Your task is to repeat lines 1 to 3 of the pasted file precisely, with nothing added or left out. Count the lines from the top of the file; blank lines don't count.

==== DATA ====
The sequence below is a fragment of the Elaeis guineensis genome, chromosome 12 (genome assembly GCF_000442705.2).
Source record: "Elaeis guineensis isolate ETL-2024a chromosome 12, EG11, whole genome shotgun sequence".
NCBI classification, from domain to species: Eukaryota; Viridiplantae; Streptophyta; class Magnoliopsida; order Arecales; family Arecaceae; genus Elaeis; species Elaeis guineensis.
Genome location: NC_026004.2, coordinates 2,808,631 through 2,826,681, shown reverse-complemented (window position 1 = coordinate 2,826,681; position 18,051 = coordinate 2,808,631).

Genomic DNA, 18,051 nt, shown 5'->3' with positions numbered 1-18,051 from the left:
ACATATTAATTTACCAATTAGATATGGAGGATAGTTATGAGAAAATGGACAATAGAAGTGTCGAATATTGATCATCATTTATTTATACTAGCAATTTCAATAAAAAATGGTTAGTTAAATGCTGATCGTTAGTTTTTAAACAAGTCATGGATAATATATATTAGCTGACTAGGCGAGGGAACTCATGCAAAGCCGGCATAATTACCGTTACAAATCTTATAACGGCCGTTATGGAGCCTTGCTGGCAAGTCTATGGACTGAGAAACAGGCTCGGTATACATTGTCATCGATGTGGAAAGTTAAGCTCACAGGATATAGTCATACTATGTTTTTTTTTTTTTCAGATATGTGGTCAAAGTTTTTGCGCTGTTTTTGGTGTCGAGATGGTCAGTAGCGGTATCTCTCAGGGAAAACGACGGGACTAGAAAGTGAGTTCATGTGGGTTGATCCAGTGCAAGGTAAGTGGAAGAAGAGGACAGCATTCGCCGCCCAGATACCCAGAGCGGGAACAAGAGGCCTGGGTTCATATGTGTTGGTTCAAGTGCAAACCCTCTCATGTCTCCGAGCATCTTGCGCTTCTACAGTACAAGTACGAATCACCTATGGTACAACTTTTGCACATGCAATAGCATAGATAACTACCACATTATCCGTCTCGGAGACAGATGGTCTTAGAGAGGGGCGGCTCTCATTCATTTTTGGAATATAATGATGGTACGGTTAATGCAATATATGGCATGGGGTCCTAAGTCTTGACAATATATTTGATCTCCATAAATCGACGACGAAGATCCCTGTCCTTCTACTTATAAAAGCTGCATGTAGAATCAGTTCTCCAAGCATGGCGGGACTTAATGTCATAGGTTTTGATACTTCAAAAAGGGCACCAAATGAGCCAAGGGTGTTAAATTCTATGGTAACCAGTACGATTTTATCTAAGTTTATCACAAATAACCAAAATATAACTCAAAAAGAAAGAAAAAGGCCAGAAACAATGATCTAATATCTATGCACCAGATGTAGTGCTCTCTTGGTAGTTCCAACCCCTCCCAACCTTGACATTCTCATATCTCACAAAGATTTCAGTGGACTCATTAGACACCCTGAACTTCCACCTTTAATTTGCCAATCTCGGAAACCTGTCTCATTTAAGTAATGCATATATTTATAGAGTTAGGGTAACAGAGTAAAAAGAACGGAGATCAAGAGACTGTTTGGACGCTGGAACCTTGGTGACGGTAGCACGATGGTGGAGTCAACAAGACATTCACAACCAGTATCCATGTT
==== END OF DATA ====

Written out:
The sequence below is a fragment of the Elaeis guineensis genome, chromosome 12 (genome assembly GCF_000442705.2).
Source record: "Elaeis guineensis isolate ETL-2024a chromosome 12, EG11, whole genome shotgun sequence".
NCBI classification, from domain to species: Eukaryota; Viridiplantae; Streptophyta; class Magnoliopsida; order Arecales; family Arecaceae; genus Elaeis; species Elaeis guineensis.